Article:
Romero centennial prompts us to look at 100 years that marked the Church

Romero centennial prompts us to look at 100 years that marked the Church

Romero centennial prompts us to look at 100 years that marked the Church

People participate in a late-March procession to commemorate the 37th anniversary of the killing of Blessed Oscar Romero in San Salvador, El Salvador. A pilgrimage to celebrate the slain archbishop's 100th birthday will be held Aug. 11-13, with pilgrims walking from San Salvador to Ciudad Barrios, where he was born. (Credit: Rodigro Sura/EPA via CNS.)

Romero’s centennial coincides with the 100th anniversary of the Marian apparitions at Fatima, and it is useful to take Fatima as a guidepost to situate Romero’s life in the life of the Church.  Indeed, the major thematic set points in the Fatima message – the world’s wars and the church’s sufferings in these conflicts – would define Romero’s life. 

Blessed Oscar Romero, the martyred Salvadoran archbishop beatified by Pope Francis in 2015, was born one hundred years ago this week (August 15) and his centennial was marked by devotees around the world.

At a memorial service at St. George’s Cathedral in London on Saturday, August 12, Archbishop Vincenzo Paglia, postulator of Romero’s canonization cause, reminded over 500 attendees gathered there that they joined faithful “in El Salvador and in other parts of the world, to remember this shepherd for his Gospel witness that brings light to believers and non-believers alike.”  He added that, “my great hope is that Pope Francis will soon canonize him a Saint.”

Paglia told Vatican Radio that canonization may come as soon as next year.

In Romero’s El Salvador, 1,500 pilgrims walked from his tomb in the San Salvador Cathedral to the highland village where Romero was born 100 years ago, some 90 miles away. Pope Francis sent Chilean Cardinal Ricardo Ezzati as his personal representative to the commemorations, publishing the letter of his commission, in which the pope calls Romero an “illustrious pastor and witness of the gospel.”

The pontiff writes that Romero was a “defender of the Church and of human dignity,” and a herald of “the saving work” of Christ, manifested in his “love for all, especially the poor, the abandoned and the marginalized,” seeking to promote “reconciliation and peace.”

In the United States, Los Angeles Archbishop Jose Gomez celebrated a commemorative mass for Romero at Our Lady of Angels Cathedral, while Dallas Bishop Edward J. Burns is presiding at a mass at the Cathedral Shrine of the Virgin of Guadalupe, calling on all his priests to celebrate similar masses in their parishes. An independent group of Romero devotees that promoted the Romero centennial in the United States documented commemorations in various Latin American countries and in places as far-flung as Kuala Lumpur, Malaysia.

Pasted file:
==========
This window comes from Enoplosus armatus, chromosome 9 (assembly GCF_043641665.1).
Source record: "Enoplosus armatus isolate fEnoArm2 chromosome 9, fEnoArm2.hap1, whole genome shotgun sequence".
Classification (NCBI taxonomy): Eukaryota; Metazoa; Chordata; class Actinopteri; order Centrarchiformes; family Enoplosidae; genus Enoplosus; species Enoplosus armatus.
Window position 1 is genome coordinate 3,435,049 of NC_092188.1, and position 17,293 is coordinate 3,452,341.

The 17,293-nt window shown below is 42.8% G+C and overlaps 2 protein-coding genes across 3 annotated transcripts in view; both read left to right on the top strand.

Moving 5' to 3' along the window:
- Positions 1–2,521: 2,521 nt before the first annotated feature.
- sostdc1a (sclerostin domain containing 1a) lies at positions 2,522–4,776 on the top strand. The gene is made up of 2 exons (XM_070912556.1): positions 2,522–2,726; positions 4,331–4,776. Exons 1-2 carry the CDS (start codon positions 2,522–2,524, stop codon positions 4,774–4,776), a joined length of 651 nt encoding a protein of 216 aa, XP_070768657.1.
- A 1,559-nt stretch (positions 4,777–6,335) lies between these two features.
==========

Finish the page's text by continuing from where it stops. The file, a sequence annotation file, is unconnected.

Romero’s centennial coincides with the 100th anniversary of the Marian apparitions at Fatima, and it is useful to take Fatima as a guidepost to situate Romero’s life in the life of the Church.  Indeed, the major thematic set points in the Fatima message – the world’s wars and the church’s sufferings in these conflicts – would define Romero’s life.  He spent six years in Rome during WWII, and he attributed the resolve of the pontiffs of the 30s and 40s – especially, Pius XI – as informing his ideal of the Church’s stance before dictators and strongmen.  Of course, Romero also lived and intimately bore the pains of the Cold War, in which El Salvador was a flashpoint and in which his own immolation played a part.

The Church was recognizable but different in 1917, when Romero was born. John Paul II (born 1920), Benedict XVI (b. 1927) and Pope Francis (b. 1936), were not yet in the world.  Romero’s life mirrors the trajectory of the Church in the 20th Century, especially with respect to the Second Vatican Council, through which the Church committed itself to pursuing justice in the world.  Romero embodies both the ‘pre-conciliar’ mindset and the ‘post-conciliar’ spirit that ensued.

The earlier, conservative Romero, who never appeared without a cassock, is a sort of pre-conciliar archetype; while the later, prophetic Romero who rails against human rights abuses and socioeconomic injustice, is the idealized, heroic “Vatican II bishop.”  Many of the debates about the council—for example, whether it constituted a rupture or an evolution—can be applied to Romero himself, who is seen by some as bucking the system, while others view him as faithfully evolving with the Church’s refreshed outlook in a “hermeneutic of continuity.”

These profound foundations for Romero’s relevance are bolstered by something much closer to the surface in his story—he was killed at the altar as he was about to consecrate the Eucharist. He was a bishop reduced to scorn and persecution in a Catholic country.  There is an iconic, Hollywood quality to his assassination which, taken together with his commitment to the poor, his similarities with Pope Francis, and his textbook fulfillment of a modern martyrdom, makes Oscar Romero a most accessible saint and point of reference for our era.

“One hundred years after his birth,” Gomez said at the tribute at the L.A. Cathedral, “Blessed Oscar Romero still inspires us for his humility and courage — for his love for the poor and his witness of solidarity and service to others, even to the point of laying down his life.”

Carlos X. Colorado is a Salvadoran-American attorney who lives and works in Los Angeles. His blog, Super Martyrio, follows Romero’s canonization cause.

Latest Stories